An Australian study exploring the experience of primary health care nurses highlights similar challenges to our study as well as highlighting/identifying the need for nurses to be acknowledged by management and leadership staff [46]. There were concerns regarding lack of PPE, need for information sharing and communication as well as improvements in the delivery of messages [46]. Leaders waiting for clear directives from hospital directors and government public health offices, perceived difficulty in managing the information that staff received from alternative sources, in particular whether or not PPE was required, and in what circumstances. An uncoordinated response from leaders, appeared to hinder streamline communication channels and create uncertainty and confusion in staff. Early in the pandemic, this process was fraught with difficulty as information dissemination often relied on approvals from the health department, creating a lag between policy and implementation. With time, leaders were able to successfully adapt policies ad hoc, as fewer changes needed to be made to policy documents. However, a transparent and streamlined communication channel between policy makers, maternity service leaders and their frontline staff are required to ensure that they are able to access up to date information to provide high quality care, and there is consistency in their pandemic response across the state.

Leaders frequently commended their staff’s resilience to the constant changes and demands of the pandemic, but like all healthcare staff around the world, the ongoing lockdowns and public health restrictions in 2020 and 2021, meant that they were also a tired workforce [18, 23, 47]. A UK study reported the mental health states of health care workers during June and July 2020; they reported high levels resilience in staff, as well as good organisational supports, but also detected increased burnout, depression and anxiety amongst health care workers [48]. Managing burn out and fatigue was a constant challenge for leaders, especially for the workforce in Metropolitan Melbourne where extended lockdowns were endured [13]. The leave imbalance during the lockdown periods as fewer staff took leave ultimately affected how leave was managed as restrictions eased towards the end of the study. In order to maintain and preserve a resilient workforce, opportunities to debrief, policies to encourage self-care and workforce planning including reasonable shifts and rosters [49], and this was a challenge leaders had to manage and overcome throughout the study period. Lessons learnt from previous health emergencies indicate that developing and maintaining an organisational culture of resilience may reduce the expected stress of pandemics on healthcare workers [50]. Developing a framework for maternity care staff that fosters individual resilience and includes coping mechanisms and psychological first aid, as well as organisational resilience, such as establishing reserves and supplies (e.g. medication, equipment and PPE) prior to crisis, back-up plans, and training for staff to work in unfamiliar environments as recommended by Maunders et al., and Wilson et al., [23, 51] may be the stepping stone for maternity care services.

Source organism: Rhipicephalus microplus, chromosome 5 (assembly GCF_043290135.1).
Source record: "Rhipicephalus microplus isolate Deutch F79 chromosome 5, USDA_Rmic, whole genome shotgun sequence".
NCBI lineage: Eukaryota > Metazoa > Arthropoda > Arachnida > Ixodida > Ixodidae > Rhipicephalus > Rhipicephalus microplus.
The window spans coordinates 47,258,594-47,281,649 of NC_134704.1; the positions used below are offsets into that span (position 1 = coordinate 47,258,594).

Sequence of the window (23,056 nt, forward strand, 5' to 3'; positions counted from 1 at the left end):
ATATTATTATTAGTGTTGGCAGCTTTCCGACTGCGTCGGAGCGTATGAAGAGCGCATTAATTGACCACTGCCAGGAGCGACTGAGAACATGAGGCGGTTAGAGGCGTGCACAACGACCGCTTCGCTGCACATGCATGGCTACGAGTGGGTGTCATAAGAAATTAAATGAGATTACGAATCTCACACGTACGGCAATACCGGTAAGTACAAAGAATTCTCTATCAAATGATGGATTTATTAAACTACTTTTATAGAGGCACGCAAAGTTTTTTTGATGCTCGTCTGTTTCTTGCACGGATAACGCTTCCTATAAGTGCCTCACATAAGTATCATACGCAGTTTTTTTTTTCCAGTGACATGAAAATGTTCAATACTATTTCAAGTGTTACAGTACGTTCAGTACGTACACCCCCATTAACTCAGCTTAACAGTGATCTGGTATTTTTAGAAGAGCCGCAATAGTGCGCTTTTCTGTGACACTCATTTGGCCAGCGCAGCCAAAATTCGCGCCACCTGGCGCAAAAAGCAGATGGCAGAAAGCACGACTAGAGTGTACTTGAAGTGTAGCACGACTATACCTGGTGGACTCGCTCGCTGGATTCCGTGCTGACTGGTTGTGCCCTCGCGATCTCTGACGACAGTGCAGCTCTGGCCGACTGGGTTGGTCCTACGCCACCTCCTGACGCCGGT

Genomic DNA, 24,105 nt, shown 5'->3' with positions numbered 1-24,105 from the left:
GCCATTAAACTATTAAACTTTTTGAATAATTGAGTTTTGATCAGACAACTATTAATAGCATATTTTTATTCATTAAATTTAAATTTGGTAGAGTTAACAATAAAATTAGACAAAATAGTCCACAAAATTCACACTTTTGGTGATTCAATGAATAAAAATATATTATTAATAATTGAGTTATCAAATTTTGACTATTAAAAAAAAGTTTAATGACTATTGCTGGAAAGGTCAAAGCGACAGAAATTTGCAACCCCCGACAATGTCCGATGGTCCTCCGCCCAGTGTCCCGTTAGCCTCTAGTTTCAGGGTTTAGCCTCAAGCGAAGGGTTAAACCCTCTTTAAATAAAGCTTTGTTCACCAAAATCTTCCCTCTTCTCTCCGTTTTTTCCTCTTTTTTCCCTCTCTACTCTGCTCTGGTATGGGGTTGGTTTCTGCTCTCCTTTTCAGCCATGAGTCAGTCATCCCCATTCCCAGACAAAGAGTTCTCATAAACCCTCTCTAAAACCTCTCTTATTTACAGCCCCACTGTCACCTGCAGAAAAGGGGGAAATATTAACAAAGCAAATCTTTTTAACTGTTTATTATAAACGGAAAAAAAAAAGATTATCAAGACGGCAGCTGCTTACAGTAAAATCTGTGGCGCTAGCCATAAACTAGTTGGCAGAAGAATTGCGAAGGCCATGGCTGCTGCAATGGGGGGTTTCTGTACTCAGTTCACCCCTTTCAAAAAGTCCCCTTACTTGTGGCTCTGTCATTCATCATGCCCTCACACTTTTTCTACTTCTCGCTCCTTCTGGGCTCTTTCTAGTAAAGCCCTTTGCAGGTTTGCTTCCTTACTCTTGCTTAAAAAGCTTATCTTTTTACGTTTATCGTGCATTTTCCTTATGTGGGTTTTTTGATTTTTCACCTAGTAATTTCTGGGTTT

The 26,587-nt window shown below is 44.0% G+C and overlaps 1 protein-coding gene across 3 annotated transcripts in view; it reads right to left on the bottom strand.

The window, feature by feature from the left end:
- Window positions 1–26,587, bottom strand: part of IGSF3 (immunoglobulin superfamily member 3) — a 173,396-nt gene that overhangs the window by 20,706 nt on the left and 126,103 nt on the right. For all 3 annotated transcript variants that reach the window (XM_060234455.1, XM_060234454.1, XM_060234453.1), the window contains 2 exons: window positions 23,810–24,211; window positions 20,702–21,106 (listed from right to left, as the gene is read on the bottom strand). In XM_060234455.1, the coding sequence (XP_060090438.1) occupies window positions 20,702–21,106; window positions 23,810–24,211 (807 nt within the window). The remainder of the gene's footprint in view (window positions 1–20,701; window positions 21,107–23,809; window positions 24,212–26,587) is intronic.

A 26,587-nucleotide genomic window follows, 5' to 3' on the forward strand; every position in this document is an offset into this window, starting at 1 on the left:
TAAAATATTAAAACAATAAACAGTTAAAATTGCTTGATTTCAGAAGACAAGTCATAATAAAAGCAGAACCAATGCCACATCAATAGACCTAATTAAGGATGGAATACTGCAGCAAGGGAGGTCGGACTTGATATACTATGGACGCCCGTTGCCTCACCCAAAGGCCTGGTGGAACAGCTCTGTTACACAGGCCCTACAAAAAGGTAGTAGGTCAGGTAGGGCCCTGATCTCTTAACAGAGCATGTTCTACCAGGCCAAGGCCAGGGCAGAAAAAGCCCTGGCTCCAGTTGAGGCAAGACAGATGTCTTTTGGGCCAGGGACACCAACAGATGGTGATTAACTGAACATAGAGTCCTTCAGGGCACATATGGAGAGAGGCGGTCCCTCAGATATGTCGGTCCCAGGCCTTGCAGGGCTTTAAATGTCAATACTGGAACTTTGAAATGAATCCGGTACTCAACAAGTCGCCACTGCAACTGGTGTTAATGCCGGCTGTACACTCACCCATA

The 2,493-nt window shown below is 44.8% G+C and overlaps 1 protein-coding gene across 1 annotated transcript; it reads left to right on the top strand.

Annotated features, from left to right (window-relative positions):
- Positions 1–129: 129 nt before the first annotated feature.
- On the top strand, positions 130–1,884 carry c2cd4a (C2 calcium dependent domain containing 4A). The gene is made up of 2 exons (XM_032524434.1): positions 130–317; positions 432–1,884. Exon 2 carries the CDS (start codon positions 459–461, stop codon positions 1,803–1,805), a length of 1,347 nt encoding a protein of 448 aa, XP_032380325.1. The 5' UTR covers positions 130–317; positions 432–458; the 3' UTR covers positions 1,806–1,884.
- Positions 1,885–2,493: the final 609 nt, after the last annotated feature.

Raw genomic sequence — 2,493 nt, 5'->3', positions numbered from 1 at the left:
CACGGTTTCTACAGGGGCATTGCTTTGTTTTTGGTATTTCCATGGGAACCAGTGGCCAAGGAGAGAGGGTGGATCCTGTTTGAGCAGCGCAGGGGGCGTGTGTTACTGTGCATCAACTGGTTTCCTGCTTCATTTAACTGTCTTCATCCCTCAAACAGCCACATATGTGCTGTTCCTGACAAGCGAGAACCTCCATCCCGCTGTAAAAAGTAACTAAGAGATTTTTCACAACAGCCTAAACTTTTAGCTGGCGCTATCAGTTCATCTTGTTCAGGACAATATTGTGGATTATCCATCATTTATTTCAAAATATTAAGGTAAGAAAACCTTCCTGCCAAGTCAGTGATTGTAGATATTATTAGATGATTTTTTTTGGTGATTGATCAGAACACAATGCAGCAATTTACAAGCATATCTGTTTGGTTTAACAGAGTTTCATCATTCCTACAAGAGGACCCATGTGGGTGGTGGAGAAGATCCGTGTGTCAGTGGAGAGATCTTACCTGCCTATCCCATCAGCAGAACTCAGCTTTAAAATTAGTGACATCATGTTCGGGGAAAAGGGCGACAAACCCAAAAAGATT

Strengths and limitations

This is a longitudinal qualitative study that prospectively conducted a series of interviews with leaders across multiple maternity services in Victoria, allowing the collection of real-time data, and reducing information and recall bias. Leaders of health services are infrequently studied, however, this specific cohort provided valuable insight into how maternity services function, some of the complexities as a profession, their role and responsibilities as a leader and how this changed over time. Most interviews were conducted within a few weeks or months of each other to ensure that a clear understanding of the events that occurred over the study period were able to be documented with a high attention to detail. The large number of interviews contributed to an extensive dataset providing rich responses and allowed ample data for analysis. In addition, the research team conducted multiple rounds of theme and sub-theme development, using these opportunities to de-brief and acknowledge authors’ own preconceptions and to ensure analysis and coding of data was unbiased.

Leaders were purposively sampled across Victoria, from multiple health services in various leadership and management roles. One limitation is that only Victorian maternity care leaders were interviewed, therefore a national perspective from leaders within maternity services was not gained. However, during the study period – Victoria was the state most affected by the COVID-19 pandemic in terms of case numbers but also public health measures to prevent transmission. Another limitation was that we excluded leaders from level 1–3 maternity services (local care for low-risk mothers and babies), missing the opportunity to explore their experiences, how they managed their own challenges with staff shortages and acutely sick COVID-19 positive women. It is likely that the non-inclusion of these leaders would not significantly impact the findings as most level 1–3 maternity services are from regional and rural areas of Victoria, which experienced relatively low levels of community transmission, compared with metropolitan Melbourne. One leader from a tertiary hospital servicing some of these areas was included in the study to provide some perspective into the regional response to the pandemic, but it must be acknowledged that the findings are largely based on the metropolitan experience.